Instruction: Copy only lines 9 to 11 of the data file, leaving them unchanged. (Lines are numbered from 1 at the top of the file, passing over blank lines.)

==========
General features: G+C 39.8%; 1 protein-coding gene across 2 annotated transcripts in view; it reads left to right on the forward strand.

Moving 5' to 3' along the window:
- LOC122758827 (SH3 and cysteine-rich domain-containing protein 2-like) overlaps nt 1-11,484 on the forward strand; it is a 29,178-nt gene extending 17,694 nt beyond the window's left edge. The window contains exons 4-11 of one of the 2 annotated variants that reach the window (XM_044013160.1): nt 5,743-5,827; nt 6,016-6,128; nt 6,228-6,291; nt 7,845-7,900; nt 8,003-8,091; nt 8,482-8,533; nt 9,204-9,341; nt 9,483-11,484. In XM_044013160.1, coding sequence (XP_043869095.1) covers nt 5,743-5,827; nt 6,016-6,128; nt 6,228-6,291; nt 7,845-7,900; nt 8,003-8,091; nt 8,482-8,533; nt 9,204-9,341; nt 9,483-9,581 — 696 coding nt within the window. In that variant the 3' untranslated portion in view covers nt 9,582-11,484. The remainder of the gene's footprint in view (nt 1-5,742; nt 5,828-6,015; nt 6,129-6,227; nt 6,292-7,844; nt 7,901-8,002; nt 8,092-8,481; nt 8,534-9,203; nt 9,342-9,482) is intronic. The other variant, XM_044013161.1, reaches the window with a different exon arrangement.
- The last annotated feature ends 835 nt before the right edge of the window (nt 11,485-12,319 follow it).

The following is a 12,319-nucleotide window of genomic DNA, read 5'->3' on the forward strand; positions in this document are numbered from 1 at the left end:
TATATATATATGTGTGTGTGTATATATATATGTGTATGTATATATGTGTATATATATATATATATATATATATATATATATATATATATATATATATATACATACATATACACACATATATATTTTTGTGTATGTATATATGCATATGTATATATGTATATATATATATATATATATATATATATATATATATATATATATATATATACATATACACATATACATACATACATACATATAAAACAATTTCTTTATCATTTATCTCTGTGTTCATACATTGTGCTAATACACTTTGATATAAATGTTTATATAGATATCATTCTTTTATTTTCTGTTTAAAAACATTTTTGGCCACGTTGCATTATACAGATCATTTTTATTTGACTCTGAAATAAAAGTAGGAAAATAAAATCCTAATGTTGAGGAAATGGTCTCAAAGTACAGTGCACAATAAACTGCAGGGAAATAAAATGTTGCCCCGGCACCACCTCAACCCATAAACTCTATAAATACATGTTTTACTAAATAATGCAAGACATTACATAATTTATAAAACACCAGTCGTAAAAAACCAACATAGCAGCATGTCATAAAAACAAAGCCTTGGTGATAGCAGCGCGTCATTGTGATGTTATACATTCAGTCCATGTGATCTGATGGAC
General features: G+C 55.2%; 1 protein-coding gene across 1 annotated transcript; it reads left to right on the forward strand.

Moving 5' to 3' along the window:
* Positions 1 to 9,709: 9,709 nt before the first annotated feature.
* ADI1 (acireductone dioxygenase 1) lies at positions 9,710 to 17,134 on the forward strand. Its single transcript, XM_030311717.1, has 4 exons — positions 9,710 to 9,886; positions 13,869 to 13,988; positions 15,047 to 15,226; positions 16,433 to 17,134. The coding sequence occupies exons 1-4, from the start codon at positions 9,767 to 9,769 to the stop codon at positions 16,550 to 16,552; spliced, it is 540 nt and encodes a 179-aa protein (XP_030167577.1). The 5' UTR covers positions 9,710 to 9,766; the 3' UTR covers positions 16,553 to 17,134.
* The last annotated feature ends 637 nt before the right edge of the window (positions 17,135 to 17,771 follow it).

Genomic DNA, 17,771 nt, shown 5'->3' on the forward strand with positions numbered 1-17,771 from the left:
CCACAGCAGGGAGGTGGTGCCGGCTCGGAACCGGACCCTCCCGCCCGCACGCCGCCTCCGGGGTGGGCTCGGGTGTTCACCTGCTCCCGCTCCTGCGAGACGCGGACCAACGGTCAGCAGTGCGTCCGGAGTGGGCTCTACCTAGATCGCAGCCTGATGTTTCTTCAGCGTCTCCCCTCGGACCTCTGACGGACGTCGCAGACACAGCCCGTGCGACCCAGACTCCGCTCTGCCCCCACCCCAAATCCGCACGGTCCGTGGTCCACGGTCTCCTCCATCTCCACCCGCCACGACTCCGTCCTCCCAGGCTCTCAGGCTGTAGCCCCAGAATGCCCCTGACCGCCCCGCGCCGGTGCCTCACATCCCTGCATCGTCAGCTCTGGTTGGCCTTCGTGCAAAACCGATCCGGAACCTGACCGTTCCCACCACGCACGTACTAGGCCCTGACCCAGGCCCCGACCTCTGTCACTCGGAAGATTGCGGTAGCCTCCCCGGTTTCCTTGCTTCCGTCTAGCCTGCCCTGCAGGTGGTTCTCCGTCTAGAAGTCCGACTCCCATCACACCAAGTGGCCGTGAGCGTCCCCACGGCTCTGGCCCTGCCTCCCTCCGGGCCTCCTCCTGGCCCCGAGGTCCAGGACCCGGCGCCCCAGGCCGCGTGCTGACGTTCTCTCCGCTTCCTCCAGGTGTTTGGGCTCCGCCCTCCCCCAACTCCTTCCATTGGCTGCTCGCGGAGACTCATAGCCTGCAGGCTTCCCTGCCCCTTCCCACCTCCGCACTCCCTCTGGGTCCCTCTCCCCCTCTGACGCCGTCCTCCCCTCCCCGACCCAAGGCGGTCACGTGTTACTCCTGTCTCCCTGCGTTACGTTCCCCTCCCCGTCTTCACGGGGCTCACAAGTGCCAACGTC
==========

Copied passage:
* Positions 1 to 9,709: 9,709 nt before the first annotated feature.
* ADI1 (acireductone dioxygenase 1) lies at positions 9,710 to 17,134 on the forward strand. Its single transcript, XM_030311717.1, has 4 exons — positions 9,710 to 9,886; positions 13,869 to 13,988; positions 15,047 to 15,226; positions 16,433 to 17,134. The coding sequence occupies exons 1-4, from the start codon at positions 9,767 to 9,769 to the stop codon at positions 16,550 to 16,552; spliced, it is 540 nt and encodes a 179-aa protein (XP_030167577.1). The 5' UTR covers positions 9,710 to 9,766; the 3' UTR covers positions 16,553 to 17,134.
* The last annotated feature ends 637 nt before the right edge of the window (positions 17,135 to 17,771 follow it).